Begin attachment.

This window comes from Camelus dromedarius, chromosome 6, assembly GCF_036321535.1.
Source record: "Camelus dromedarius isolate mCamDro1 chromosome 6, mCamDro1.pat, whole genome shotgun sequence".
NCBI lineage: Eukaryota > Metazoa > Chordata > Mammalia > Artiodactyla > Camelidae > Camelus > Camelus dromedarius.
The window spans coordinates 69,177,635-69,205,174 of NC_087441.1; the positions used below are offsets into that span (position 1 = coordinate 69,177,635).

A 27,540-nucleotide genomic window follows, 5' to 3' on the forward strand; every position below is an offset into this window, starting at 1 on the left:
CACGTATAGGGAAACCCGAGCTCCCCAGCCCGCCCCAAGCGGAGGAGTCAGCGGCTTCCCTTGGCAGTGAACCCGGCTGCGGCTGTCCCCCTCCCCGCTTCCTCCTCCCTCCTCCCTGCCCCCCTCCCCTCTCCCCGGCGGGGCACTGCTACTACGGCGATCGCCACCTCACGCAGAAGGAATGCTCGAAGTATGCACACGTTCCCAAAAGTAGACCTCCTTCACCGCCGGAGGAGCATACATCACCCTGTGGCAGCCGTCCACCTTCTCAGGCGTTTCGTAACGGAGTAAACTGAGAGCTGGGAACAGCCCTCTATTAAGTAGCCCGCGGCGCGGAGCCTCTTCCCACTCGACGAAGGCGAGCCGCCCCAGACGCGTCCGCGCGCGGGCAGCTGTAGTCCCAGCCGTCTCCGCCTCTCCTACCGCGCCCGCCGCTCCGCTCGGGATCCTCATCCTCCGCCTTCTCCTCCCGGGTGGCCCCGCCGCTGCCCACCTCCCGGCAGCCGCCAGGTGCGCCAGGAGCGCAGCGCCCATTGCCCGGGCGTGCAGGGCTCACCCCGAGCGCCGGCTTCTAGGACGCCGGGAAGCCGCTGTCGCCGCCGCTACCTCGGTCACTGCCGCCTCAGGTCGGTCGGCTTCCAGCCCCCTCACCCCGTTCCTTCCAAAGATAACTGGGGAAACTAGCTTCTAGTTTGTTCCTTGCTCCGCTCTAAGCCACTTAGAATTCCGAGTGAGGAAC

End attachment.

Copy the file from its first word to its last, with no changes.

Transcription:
This window comes from Camelus dromedarius, chromosome 6, assembly GCF_036321535.1.
Source record: "Camelus dromedarius isolate mCamDro1 chromosome 6, mCamDro1.pat, whole genome shotgun sequence".
NCBI lineage: Eukaryota > Metazoa > Chordata > Mammalia > Artiodactyla > Camelidae > Camelus > Camelus dromedarius.
The window spans coordinates 69,177,635-69,205,174 of NC_087441.1; the positions used below are offsets into that span (position 1 = coordinate 69,177,635).

A 27,540-nucleotide genomic window follows, 5' to 3' on the forward strand; every position below is an offset into this window, starting at 1 on the left:
CACGTATAGGGAAACCCGAGCTCCCCAGCCCGCCCCAAGCGGAGGAGTCAGCGGCTTCCCTTGGCAGTGAACCCGGCTGCGGCTGTCCCCCTCCCCGCTTCCTCCTCCCTCCTCCCTGCCCCCCTCCCCTCTCCCCGGCGGGGCACTGCTACTACGGCGATCGCCACCTCACGCAGAAGGAATGCTCGAAGTATGCACACGTTCCCAAAAGTAGACCTCCTTCACCGCCGGAGGAGCATACATCACCCTGTGGCAGCCGTCCACCTTCTCAGGCGTTTCGTAACGGAGTAAACTGAGAGCTGGGAACAGCCCTCTATTAAGTAGCCCGCGGCGCGGAGCCTCTTCCCACTCGACGAAGGCGAGCCGCCCCAGACGCGTCCGCGCGCGGGCAGCTGTAGTCCCAGCCGTCTCCGCCTCTCCTACCGCGCCCGCCGCTCCGCTCGGGATCCTCATCCTCCGCCTTCTCCTCCCGGGTGGCCCCGCCGCTGCCCACCTCCCGGCAGCCGCCAGGTGCGCCAGGAGCGCAGCGCCCATTGCCCGGGCGTGCAGGGCTCACCCCGAGCGCCGGCTTCTAGGACGCCGGGAAGCCGCTGTCGCCGCCGCTACCTCGGTCACTGCCGCCTCAGGTCGGTCGGCTTCCAGCCCCCTCACCCCGTTCCTTCCAAAGATAACTGGGGAAACTAGCTTCTAGTTTGTTCCTTGCTCCGCTCTAAGCCACTTAGAATTCCGAGTGAGGAAC